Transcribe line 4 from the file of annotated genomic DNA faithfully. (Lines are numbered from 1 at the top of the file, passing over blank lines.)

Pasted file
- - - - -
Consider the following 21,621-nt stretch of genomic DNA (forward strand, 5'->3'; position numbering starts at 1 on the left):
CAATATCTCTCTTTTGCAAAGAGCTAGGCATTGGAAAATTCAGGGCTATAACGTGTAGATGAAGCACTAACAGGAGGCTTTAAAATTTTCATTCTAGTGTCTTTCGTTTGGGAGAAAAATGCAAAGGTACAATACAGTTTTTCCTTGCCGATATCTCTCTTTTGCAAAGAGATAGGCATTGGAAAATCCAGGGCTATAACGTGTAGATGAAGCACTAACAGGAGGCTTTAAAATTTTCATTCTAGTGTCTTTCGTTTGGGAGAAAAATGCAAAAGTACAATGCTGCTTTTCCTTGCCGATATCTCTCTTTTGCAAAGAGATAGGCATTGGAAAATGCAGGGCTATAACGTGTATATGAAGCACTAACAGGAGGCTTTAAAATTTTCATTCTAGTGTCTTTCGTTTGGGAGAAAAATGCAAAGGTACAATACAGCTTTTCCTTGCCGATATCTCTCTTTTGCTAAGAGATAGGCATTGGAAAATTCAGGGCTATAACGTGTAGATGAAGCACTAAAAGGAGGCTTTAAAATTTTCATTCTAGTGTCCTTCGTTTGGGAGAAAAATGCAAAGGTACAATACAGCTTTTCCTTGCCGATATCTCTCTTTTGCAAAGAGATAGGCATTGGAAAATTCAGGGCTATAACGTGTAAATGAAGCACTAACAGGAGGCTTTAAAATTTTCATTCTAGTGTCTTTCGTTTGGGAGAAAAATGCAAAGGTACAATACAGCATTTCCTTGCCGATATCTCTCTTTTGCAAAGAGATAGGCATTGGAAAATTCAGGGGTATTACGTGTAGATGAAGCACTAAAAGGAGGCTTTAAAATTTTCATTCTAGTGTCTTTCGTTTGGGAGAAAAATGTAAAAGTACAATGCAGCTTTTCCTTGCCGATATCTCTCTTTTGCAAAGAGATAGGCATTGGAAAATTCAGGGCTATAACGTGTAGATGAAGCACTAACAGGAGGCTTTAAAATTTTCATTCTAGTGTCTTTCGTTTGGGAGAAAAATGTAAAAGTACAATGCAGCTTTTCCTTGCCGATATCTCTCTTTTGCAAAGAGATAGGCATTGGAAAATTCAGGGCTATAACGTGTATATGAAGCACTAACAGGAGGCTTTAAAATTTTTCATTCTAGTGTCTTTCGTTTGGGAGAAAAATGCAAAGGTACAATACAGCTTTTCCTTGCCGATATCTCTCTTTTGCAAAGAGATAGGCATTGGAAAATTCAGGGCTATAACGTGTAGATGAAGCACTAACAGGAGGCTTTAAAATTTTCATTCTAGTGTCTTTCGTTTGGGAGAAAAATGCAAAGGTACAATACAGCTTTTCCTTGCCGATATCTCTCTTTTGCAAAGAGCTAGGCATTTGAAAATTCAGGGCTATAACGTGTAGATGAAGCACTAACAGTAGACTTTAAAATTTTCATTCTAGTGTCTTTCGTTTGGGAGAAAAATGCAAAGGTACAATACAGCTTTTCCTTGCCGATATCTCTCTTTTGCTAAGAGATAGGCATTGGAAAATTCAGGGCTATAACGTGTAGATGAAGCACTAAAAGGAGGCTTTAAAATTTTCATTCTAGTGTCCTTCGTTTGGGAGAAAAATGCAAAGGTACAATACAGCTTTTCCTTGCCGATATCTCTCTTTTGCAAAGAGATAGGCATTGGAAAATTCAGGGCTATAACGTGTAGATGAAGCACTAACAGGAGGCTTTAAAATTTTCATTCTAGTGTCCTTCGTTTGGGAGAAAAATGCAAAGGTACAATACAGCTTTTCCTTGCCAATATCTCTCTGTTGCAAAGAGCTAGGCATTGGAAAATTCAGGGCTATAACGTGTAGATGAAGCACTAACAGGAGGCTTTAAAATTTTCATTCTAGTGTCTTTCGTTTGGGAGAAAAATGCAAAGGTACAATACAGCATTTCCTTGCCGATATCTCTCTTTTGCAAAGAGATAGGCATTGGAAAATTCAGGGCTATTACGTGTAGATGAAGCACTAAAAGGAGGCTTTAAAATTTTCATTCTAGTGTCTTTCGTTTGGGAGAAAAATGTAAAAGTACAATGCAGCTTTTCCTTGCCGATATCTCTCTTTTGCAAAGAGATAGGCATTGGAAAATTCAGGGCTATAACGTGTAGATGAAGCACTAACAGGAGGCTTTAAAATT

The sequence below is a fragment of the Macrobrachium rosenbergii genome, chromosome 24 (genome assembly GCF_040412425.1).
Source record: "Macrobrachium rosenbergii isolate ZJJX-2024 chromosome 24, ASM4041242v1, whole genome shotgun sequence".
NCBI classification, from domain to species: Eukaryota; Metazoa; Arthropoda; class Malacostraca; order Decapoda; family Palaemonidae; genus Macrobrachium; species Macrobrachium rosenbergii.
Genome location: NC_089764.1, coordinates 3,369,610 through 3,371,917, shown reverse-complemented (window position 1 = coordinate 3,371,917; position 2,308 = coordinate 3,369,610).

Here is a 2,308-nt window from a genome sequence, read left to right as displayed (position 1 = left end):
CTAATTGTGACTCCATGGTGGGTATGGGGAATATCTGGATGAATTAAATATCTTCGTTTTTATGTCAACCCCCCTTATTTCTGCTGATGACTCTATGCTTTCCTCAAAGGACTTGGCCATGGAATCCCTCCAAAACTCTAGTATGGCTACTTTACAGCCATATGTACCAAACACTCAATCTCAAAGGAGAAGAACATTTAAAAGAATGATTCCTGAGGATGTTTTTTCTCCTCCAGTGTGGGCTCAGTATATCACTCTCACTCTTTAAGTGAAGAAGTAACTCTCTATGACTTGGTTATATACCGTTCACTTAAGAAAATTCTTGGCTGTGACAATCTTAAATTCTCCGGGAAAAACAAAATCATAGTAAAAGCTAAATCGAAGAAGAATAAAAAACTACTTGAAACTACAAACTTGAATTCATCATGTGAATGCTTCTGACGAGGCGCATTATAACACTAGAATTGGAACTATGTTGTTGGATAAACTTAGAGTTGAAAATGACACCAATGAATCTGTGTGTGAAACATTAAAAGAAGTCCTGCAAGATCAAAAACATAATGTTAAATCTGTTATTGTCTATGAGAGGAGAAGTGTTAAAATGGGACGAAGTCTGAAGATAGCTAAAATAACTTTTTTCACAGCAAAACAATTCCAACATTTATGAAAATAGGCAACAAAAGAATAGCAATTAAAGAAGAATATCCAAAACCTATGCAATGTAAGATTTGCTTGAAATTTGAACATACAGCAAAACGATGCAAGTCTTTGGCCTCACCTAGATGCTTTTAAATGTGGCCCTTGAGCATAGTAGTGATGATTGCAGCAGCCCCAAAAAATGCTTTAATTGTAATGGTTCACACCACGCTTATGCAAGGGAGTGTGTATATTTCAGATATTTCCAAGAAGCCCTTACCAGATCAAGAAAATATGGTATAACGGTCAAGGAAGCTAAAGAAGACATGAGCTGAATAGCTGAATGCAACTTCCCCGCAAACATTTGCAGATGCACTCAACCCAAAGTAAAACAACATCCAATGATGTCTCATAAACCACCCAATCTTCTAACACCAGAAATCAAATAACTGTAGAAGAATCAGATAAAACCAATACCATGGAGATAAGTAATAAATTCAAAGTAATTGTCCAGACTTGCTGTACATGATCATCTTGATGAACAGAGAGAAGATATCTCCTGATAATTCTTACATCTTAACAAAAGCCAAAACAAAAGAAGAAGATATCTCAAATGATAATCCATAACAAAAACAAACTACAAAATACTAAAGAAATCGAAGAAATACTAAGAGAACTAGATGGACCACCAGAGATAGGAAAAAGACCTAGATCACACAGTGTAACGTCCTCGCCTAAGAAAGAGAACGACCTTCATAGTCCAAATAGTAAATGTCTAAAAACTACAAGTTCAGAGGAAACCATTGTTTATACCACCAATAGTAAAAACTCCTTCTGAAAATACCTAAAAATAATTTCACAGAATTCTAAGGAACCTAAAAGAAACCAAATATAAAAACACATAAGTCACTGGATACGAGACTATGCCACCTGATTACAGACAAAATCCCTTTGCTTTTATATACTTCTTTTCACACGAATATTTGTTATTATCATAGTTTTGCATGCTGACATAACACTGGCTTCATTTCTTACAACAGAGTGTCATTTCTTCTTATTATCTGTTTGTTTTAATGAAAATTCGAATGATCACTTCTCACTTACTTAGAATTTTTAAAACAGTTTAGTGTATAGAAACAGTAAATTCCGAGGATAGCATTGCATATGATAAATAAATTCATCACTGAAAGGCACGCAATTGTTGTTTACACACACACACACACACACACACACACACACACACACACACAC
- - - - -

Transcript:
Source record: "Macrobrachium rosenbergii isolate ZJJX-2024 chromosome 24, ASM4041242v1, whole genome shotgun sequence".